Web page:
Interface Design for Haul Truck Proximity System

Australian Coal Association research program

Haul trucks are large heavy vehicles with inherent blind spots for the driver. There have been incidents at surface mines in Australia and abroad in which these trucks have collided with smaller support vehicles or other obstacles leading, in some cases, to fatalities. The minerals industry approached UQ staff to help develop the next generation of proximity warning devices. As one might expect in the 21st century, haul trucks are equipped with warning devices but current systems are hampered by a tendency to produce too many, non-specific warnings that led to driver overload and distrust/disinterest. What was required was a system that could provide a more targeted and informative overview of the vehicles surrounding the operator.


In two stages the UQ team developed and validated a next-generation proximity detection device for surface mine vehicles in which a bird’s eye view informed the drivers of where potential hazards lay and their nature (truck vs light vehicle, heading and speed).

The project ran for five years and included a partnership with the simulator company (5DT) to help develop a bespoke haul truck simulator for conducting basic research in Prof Wallis’s HMNS lab.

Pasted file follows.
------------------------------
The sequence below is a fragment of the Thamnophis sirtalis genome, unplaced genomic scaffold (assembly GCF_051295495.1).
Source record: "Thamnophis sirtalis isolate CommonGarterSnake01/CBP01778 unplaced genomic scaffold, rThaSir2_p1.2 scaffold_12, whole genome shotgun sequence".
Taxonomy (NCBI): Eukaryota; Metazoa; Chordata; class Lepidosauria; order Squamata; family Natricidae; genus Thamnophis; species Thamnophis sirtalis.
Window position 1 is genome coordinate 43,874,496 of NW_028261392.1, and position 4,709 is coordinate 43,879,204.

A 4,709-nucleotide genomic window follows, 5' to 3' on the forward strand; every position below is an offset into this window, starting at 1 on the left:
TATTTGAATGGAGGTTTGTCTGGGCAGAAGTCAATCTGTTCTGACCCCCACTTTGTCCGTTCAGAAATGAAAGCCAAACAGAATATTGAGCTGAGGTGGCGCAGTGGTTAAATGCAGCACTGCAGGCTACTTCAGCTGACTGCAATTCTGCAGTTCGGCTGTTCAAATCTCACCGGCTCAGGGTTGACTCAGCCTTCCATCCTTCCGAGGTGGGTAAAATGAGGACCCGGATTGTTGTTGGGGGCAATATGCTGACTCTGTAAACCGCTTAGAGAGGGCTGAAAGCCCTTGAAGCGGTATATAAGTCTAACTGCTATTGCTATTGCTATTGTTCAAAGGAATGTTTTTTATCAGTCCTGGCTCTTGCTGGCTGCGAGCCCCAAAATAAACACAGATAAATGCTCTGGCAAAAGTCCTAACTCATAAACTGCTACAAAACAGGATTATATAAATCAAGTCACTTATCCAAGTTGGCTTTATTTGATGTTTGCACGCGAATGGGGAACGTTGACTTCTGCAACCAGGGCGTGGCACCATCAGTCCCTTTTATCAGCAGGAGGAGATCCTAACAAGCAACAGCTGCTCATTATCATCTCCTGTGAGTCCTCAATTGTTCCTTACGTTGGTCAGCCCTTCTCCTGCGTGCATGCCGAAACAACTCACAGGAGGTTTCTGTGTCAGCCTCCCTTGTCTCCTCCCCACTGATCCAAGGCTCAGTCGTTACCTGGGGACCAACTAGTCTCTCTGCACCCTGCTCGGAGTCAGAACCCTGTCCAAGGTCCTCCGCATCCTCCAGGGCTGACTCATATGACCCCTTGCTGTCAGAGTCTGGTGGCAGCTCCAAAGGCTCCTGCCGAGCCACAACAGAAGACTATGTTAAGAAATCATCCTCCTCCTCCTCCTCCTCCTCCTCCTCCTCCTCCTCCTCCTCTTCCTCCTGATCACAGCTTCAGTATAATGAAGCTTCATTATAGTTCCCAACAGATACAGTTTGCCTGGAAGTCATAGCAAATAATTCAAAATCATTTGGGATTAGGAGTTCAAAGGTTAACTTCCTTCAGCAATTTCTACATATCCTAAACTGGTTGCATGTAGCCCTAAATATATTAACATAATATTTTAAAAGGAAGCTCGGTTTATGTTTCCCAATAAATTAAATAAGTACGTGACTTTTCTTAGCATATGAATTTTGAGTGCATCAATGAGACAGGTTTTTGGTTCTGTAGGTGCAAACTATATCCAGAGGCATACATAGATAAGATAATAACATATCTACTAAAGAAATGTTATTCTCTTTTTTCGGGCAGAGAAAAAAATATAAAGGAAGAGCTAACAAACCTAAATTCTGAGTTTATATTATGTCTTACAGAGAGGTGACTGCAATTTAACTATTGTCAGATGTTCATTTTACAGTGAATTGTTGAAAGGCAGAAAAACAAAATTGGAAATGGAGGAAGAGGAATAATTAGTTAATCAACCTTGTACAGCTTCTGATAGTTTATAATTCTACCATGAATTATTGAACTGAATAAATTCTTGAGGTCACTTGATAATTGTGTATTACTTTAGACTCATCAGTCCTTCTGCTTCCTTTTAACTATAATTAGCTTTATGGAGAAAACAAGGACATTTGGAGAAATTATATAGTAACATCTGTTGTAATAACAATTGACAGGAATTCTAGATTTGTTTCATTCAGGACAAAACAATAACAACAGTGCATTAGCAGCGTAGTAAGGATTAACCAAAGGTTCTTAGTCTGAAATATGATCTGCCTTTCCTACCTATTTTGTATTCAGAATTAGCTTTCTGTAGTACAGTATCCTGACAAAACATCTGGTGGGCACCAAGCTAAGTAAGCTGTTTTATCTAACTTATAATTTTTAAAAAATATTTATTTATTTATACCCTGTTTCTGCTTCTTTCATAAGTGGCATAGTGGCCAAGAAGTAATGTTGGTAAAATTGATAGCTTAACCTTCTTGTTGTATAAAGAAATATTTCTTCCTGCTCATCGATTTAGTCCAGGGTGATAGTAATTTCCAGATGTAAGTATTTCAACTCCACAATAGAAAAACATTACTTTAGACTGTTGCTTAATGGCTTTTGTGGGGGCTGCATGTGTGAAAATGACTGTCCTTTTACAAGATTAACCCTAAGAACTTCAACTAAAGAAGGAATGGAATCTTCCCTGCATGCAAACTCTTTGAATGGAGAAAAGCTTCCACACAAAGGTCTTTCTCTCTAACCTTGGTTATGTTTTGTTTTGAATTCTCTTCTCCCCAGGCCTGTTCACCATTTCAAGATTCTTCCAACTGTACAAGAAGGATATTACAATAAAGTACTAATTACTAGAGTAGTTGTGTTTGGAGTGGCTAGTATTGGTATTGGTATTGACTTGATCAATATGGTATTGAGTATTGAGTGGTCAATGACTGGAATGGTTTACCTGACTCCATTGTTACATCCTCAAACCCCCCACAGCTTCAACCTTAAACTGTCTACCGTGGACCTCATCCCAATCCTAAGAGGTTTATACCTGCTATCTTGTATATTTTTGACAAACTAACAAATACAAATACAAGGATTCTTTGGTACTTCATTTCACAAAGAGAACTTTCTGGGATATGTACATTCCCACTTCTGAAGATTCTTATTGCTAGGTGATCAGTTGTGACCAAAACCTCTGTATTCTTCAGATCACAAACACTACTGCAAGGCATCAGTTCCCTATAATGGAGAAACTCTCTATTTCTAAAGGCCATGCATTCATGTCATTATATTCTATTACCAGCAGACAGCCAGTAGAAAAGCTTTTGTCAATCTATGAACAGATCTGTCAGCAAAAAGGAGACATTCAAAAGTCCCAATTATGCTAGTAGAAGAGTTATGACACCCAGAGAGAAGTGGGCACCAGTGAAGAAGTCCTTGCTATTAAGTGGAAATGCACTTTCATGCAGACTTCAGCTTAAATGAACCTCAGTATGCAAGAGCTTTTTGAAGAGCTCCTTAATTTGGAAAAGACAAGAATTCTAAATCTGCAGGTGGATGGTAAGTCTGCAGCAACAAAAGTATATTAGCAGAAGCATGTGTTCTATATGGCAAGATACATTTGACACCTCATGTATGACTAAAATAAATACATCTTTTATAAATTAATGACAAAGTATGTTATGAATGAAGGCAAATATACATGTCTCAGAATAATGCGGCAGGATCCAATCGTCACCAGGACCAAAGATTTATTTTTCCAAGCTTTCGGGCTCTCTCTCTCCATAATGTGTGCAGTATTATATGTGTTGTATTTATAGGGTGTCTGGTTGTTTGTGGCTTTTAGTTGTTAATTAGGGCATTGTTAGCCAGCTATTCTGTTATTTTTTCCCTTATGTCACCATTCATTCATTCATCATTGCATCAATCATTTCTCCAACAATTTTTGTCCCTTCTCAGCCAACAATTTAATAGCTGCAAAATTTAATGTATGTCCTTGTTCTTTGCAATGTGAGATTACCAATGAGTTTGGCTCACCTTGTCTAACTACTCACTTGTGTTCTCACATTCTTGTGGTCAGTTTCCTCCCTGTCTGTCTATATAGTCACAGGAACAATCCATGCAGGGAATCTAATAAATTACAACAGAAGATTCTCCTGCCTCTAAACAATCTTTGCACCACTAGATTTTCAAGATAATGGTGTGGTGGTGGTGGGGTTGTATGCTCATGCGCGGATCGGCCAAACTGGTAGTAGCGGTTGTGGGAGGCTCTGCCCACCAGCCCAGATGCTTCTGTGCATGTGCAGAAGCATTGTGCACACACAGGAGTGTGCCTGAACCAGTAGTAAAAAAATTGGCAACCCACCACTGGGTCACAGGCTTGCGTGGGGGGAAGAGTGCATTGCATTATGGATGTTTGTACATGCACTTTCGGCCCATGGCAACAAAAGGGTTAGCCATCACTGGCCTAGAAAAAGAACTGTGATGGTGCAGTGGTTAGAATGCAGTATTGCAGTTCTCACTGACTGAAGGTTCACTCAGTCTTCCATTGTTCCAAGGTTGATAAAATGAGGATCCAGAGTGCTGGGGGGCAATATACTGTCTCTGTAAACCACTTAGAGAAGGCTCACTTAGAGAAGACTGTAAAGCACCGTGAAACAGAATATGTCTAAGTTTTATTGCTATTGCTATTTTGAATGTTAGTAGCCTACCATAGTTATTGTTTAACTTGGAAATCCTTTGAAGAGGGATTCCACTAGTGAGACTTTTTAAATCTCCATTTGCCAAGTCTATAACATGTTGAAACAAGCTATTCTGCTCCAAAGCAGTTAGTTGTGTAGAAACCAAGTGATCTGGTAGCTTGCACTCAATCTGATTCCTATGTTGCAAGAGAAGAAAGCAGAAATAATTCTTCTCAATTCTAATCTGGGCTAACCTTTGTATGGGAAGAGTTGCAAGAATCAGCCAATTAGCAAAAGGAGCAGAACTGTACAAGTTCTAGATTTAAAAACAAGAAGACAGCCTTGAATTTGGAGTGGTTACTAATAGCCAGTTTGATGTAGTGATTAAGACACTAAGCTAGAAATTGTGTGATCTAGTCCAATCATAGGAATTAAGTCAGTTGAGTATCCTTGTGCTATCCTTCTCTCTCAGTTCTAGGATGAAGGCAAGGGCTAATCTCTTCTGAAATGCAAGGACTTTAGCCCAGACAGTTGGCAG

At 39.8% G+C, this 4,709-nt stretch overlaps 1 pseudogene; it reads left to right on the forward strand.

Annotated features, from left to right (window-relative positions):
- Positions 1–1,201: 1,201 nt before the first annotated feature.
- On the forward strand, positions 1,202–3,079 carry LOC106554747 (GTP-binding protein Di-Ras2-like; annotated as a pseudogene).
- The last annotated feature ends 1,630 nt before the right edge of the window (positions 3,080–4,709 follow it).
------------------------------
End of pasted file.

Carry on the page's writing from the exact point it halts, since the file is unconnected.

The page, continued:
Research Team

Professor Robin Burgess-Limerick, Professor Guy Wallis

Funding Source

Australian Coal Association Research Program grants

Output and Outcome
  • The team produced an official report on various design options and evidence derived from hours of operator performance in the haul truck simulator.
  • The design principles were then adopted by Glencore in their tendering process for a planned refit of their fleet comprising over 3500 trucks.

Project members

HMNS Researchers

Professor Guy Wallis

Professor & Director of Research
School of Human Movement and Nutrition Sciences